Design stars impressed by young local designers
CNA Wednesday, May 21, 2014, 12:06 am TWN
TAIPEI--Prominent designers from across the globe gathered in Taipei yesterday to submit their ideas for the medal for the upcoming first-ever Tang Prize, but they took time out of their busy schedules to tour a youth design expo they called "very impressive."
Several finalists for the medal design of what is dubbed the "Asian Nobel Prize" took a half-day tour that day of the 2014 Young Designers' Exhibition (YODEX), an annual event organized by the Taiwan Design Center.
"I didn't know that design is so popular in Taiwan," Gunter Wermekes of Germany told CNA, adding that he was surprised by the number of designs on exhibit.
Wermekes, who was responsible for redesigning the Red Dot Design Award in 2013, said he saw many young talents with great potential, praising the combination of contemporary design, machine processing, traditional craftsmanship and culture.
Massimo Zucchi, an Italian jewelry and accessory designer, said that he saw several items worth pitching to companies and commercializing.
"It was like a power-charge experience," Zucchi said, calling the experience of seeing so many young people dedicated to their work very emotional. "It is a pity in a way that I couldn't stop at every booth" at YODEX, he added.
Harry Williamson of Australia also praised the exhibit, but suggested that exhibitors can be broken down into smaller groups so that visitors can have a clearer look at every design.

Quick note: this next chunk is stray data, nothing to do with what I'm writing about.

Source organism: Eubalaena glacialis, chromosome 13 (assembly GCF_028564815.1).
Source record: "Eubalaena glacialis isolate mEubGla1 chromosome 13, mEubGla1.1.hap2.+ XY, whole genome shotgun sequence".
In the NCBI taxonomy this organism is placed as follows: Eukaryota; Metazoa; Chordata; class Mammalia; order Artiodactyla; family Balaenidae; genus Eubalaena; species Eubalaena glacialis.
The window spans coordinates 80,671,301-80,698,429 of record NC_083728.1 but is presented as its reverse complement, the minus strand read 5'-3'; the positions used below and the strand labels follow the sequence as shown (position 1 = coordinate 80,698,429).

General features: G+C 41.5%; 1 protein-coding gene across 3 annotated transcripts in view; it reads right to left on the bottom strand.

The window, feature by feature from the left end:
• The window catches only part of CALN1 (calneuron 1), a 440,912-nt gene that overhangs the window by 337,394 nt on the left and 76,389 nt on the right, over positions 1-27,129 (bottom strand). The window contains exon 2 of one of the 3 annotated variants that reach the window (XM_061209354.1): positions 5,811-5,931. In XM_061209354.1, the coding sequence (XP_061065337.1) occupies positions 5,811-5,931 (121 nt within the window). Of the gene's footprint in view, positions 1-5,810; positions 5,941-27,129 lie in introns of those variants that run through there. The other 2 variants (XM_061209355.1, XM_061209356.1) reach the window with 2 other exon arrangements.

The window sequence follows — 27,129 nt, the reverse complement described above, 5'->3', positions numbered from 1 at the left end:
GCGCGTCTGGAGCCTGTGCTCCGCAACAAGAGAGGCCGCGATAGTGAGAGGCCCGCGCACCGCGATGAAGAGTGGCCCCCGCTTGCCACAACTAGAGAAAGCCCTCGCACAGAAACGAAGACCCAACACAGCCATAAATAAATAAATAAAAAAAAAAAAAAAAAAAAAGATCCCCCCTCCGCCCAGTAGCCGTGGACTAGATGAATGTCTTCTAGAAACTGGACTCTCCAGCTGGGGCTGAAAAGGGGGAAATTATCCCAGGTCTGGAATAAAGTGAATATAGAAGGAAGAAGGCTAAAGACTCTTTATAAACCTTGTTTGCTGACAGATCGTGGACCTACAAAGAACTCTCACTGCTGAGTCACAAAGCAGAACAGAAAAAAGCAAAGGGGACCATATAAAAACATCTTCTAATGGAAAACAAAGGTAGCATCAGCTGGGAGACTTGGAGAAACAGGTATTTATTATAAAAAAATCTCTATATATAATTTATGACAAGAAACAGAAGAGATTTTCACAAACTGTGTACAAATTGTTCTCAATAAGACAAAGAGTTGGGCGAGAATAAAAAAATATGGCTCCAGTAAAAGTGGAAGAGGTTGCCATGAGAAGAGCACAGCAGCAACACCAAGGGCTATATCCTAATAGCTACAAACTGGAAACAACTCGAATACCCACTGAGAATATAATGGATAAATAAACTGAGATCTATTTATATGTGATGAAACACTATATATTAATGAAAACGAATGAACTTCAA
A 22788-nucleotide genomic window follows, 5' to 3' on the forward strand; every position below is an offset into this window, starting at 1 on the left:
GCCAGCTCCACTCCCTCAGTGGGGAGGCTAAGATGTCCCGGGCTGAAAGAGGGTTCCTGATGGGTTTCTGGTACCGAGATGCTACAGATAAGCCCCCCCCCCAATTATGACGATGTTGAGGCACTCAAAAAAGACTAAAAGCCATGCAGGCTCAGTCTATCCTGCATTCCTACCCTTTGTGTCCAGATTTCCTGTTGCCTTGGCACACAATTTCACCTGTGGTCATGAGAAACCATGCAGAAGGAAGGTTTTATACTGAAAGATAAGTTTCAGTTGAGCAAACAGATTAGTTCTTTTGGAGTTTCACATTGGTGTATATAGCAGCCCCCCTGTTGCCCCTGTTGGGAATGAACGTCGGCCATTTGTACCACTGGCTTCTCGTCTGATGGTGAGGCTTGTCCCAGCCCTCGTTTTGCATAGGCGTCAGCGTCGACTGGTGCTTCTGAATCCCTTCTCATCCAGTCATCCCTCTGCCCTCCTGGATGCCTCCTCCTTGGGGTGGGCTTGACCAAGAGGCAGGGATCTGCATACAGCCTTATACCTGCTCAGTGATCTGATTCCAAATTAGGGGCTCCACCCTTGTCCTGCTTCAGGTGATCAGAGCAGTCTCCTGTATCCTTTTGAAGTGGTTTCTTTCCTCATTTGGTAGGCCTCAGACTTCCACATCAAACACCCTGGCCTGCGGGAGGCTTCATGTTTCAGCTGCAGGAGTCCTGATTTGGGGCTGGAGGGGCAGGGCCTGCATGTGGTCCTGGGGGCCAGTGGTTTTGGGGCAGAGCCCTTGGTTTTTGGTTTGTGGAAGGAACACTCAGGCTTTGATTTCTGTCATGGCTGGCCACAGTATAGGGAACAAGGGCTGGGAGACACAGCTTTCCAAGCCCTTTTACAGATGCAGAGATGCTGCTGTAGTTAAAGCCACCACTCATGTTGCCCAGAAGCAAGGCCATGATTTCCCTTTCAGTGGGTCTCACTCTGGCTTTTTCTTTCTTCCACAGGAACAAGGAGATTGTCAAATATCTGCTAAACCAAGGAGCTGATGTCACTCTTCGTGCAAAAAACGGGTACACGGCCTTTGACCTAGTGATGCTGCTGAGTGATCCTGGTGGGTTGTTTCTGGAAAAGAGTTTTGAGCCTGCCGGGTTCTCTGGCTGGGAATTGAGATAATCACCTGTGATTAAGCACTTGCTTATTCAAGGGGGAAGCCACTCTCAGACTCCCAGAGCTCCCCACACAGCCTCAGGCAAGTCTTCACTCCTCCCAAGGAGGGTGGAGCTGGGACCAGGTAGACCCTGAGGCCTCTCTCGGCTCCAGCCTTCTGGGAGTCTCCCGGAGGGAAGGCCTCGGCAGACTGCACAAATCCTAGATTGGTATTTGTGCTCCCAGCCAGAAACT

"It was fantastic and very impressive," said Williamson, adding
however that it "is a shame" that he only caught the last day of the
show and did not have time to visit every booth.
British jewelry artist and lecturer Lin Cheung told CNA that she found the show "overwhelming" — in a good way, she added — as visitors can sense the young designers' enthusiasm with their "incredibly strong and creative" works.
"Keep going," she urged the young talents. "This is the beginning of something. It's not the end. It may feel like the end of your course, but don't stop. Keep going with that energy."
The finalists were scheduled to present their designs May 21, followed by an award ceremony the next day to announce the winning designer, who will be awarded US$500,000.
A total of 61 designers from 15 countries entered the International Invitational Tang Prize Medal Design Competition. In the final round of the competition, the selected designers will present a medal design for each of the four categories of the Tang Prize: sustainable development, biomedicine, Sinology and rule of law.
The 6.6-centimeter-diameter medals will be made of pure gold and will be manufactured by Taiwan's Central Mint.
The Tang Prize, established by Taiwanese entrepreneur Samuel Yin in December 2012, seeks to honor top researchers in the four fields.
Winners of the prize will be announced on June 18, with the award ceremony taking place three months later on Sept. 18. Up to three winners will share a cash prize of NT$50 million (US$1.65 million) for each category.
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